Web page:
Conley combined the Coal River Field and the Kanawha Field into one big Kanawha Field, but many consider it to be a distinct coalfield in its own right. Though the Coal River District was opened up for large scale shipment much later, the same seams of coal - Coalburg, Eagle, Cedar Grove, Powellton, Winifrede - were mined in both areas, and the Chesapeake and Ohio Railway served the two districts as well. And in both areas some of these coal seams must have been considered metallurgical coal, because steel companies owned captive mines in the Main Kanawha Coalfield as well as the Coal River Coalfield. A few of these captive mines include Bethlehem Steel's mines on Cabin Creek and near Twilight, Armco Steel at Montcoal, Stickney, and Nellis (and Robinhood mine), and Republic Steel's mines at the headwaters of Cabin Creek.


See also Wharton, Clinton, and Barrett, W.Va. and Montcoal.

Coal camp houses once owned by the Coal River Collieries Co. in Rumble, Boone County, WV. (Image from Google Earth Street View)

The company store in Nellis, Boone County. This was a coal camp built by ARMCO Steel (American Rolling Mill Co.) in 1920. Eleven miners died when Nellis No. 3 mine blew up in 1943. Originally the mining was in the No. 2 Gas seam, and by the 1960s, the Cedar Grove Seam, although ARMCO closed their captive mine at Nellis in 1955. There were plans to locate a large, elaborate memorial at Nellis for miners who died in mine disasters. That didn't happen, but there is a small memorial there. (May 2001 image by author)

Pictured here is a small portion of the coal mining memorabilia on display at the Nellis Archives, located in the church beside Nellis Elementary School. It is open on Tuesdays and Thursdays from 12:00 until 3:00, and also Saturdays from 10:00 until 1:00. The phone number is 304-836-5159. (May 2010 image by author)

Housing built by the Detroit Mining Co. at Gordon, W.Va. Detroit Mining closed their Boone County coal mines in 1945. (Jan. 2016 image by author)

I wish I could remember where I got this picture of the abandoned coal tipple at Cameo, WV in northern Boone County. This photo was obviously taken after the mine had closed - perhaps in the 1980s. But at one time Cameo Splint Coal Company had an entire coal camp (with store) here. Nearby were other coal company towns named Morrisvale, Breece, and Ivaton - the only coal company town ever built in Lincoln County. (Image source forgotten)

Same thing with this picture as above - I can't remember where I got this picture. This was the Royal Block Mining Company store at Morrisvale. (Image source forgotten)

Coal camp of Prenter, made famous by Jesco White. The Red Parott Coal Co. mined here for many years, and Prenter is one of the few original coal camps that still has a working coal mine. That is the Big Mountain mine owned by Pine Mountain Coal Co., a subsidiary of Patriot Coal. Patriot idled the mine in 2012. (Dec. 2006 image by author)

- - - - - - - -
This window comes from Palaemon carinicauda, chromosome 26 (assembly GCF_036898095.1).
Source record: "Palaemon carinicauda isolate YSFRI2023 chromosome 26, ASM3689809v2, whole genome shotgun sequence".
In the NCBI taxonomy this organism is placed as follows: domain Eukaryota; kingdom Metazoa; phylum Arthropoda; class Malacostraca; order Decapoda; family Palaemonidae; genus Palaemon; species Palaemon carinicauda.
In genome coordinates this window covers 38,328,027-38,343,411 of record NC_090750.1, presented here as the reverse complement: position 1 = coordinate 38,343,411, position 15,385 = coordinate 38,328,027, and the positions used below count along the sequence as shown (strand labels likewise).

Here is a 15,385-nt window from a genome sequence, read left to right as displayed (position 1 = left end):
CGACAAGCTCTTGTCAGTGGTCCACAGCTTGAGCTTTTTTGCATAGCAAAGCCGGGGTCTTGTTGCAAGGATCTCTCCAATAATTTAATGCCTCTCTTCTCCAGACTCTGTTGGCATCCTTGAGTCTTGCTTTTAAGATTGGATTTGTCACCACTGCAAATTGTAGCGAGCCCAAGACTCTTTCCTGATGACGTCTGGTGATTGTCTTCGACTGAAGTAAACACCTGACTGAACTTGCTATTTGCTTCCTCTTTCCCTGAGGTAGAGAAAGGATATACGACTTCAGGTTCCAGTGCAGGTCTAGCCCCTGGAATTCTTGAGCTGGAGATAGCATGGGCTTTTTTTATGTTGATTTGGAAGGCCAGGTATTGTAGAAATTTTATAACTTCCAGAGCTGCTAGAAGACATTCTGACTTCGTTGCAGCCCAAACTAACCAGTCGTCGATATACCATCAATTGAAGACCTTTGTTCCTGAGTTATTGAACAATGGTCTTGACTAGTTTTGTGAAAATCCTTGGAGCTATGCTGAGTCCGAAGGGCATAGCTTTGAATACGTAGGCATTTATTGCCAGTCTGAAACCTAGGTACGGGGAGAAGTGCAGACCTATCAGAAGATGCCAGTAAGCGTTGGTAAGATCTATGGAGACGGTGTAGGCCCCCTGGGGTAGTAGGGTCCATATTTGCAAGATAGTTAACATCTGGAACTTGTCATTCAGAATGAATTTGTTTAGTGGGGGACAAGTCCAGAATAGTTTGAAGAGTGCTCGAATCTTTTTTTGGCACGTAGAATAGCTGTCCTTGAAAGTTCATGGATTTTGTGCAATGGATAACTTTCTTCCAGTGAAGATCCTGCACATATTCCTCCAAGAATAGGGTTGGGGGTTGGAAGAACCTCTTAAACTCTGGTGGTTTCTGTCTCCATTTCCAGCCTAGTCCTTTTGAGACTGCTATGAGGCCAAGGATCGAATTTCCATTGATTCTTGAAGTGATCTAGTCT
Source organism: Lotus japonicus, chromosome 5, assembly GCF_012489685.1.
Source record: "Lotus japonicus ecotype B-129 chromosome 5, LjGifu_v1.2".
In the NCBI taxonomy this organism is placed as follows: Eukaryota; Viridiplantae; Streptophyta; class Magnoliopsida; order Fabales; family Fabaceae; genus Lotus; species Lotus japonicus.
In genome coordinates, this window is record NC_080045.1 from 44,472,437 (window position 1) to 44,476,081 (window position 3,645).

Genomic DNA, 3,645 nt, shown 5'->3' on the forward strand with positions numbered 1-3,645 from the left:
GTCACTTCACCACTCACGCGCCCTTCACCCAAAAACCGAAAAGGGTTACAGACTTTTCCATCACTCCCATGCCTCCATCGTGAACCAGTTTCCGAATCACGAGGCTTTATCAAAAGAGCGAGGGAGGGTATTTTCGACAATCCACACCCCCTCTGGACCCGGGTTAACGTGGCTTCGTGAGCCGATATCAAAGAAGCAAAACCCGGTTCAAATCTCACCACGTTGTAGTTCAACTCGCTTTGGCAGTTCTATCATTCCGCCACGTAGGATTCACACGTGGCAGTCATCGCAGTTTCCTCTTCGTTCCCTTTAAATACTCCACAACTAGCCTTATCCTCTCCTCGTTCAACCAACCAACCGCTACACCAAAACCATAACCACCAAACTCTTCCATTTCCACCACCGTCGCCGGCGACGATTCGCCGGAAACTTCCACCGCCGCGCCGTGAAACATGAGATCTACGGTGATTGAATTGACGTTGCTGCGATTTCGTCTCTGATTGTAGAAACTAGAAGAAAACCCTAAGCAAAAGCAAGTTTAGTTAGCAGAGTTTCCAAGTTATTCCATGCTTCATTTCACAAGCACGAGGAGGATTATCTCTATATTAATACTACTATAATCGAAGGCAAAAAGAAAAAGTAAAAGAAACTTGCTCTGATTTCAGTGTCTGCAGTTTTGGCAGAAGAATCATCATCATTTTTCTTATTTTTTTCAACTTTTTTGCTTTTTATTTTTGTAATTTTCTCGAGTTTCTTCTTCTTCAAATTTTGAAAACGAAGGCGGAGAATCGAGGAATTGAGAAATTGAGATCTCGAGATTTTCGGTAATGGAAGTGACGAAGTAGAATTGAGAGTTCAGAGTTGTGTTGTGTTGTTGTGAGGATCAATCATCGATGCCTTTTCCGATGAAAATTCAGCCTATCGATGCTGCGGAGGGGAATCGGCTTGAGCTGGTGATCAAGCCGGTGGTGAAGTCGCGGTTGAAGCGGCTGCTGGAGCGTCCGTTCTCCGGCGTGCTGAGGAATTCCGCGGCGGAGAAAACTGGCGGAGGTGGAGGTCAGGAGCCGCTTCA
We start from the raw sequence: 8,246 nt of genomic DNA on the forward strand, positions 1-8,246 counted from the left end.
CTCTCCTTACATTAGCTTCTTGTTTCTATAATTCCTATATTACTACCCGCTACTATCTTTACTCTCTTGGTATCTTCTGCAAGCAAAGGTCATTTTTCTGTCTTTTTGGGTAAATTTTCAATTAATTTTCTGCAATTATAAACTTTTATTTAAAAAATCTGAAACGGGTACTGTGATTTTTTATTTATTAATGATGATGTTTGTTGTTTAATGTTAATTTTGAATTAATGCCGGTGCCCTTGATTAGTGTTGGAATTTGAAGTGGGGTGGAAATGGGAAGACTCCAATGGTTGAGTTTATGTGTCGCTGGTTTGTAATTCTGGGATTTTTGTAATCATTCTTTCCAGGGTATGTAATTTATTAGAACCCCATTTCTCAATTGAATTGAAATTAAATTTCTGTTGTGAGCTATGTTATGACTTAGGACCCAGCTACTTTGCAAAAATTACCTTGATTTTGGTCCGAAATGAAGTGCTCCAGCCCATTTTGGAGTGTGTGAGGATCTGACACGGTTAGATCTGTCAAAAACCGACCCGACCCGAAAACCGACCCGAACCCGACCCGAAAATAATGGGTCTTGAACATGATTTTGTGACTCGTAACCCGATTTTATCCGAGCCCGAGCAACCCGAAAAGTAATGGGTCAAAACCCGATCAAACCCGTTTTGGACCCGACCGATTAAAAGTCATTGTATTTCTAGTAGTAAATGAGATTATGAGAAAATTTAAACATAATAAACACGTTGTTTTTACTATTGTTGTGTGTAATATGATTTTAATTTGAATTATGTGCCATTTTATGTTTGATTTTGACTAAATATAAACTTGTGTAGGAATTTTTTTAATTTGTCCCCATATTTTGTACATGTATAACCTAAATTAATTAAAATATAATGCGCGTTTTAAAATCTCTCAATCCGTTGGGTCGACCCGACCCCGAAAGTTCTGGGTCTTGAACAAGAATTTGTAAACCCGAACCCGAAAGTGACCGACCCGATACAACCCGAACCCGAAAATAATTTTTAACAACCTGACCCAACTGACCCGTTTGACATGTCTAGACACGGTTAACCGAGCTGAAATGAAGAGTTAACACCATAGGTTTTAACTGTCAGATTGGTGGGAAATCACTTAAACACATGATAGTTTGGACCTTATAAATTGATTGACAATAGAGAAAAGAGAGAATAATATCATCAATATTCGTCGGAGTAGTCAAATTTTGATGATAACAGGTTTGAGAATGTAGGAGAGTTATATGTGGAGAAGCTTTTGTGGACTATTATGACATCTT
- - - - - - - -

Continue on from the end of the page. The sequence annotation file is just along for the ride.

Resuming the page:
A few more company houses at Prenter. The green one, particularly, is still in somewhat original condition. The Red Parrott company store in Prenter was torn down in the late 1980's or early 1990's, according to town historian Sandy Jones. (Dec. 2006 image by author)

These larger homes in Prenter must have been for foremen or bosses. The one at the right has been completely remodled. (Dec. 2006 image by author)

1924 view of Vermillion Coal Company's tipple and coal camp at Orgas, WV. (Image courtesy of the Nellis Archives)

I love these concrete coaling towers that the railroads installed at their train yards for steam locomotives. This one is at the former C&O Elk Run Junction Yard, along the Coal River in Boone County. (Dec. 2006 image by author)

Abadoned coal camp house, probably built by Anchor Coal Co., in High Coal, WV. This town, just down the hill from the Seng Creek Tunnel, has almost totally returned to nature. (Dec. 2006 image by author)

Ruins of the coal mine that used to be at Garrison. The Webb Coal Mining Co. extracted coal at Garrison from 1911 to 1953. (Circa 1980s State Historical Preservation Office image)

Probably a coal bin or silo at Garrison. (Circa 1980s State Historic Preservation Office image0

A coal camp house in Dorothy that is in more or less original condition. First opened by Four States Coal & Coke Company, the C&O Railroad later owned Dorothy, Raleigh County, and the miners there had plenty of room to move around in the 11-12 foot Dorothy seam. In later years, Coal River Mining Co. harvested the Powellton seam at Dorothy. In the 21st Century, Dorothy is just a quiet country town. (May 2001 image by author)

Four States Coal & Coke's Sarita Mine, opened in 1913, was a sister mine/camp to Dorothy. (Pittsburg-Buffalo [sic] Company image via Google Books)

At one time there were enough kids in Dorothy, Leevale, Colcord, Ameagle, and Clear Creek to warrant a high school. By the time this photo was taken this was no longer the case, and now even the building is gone. (Jan. 1997 Library of Congress image by Mary Hufford)

The coal preparation facility that used to be at Stickney, Raleigh County. The owners of the Stickney Mine were ARMCO Steel. (Image courtesy of "Raleigh County - A Century of Pictures," with permission).

I wondered why this old general store in Naoma had closed, because there were still several large Massey mines in the surrounding area. (Dec. 2006 image by author)

A "box cut" for mine portals off of Route 85 in Boone County. (Image by author)

And now something for the train buffs - the C&O Danville yard. (Sep. 2001 image by author)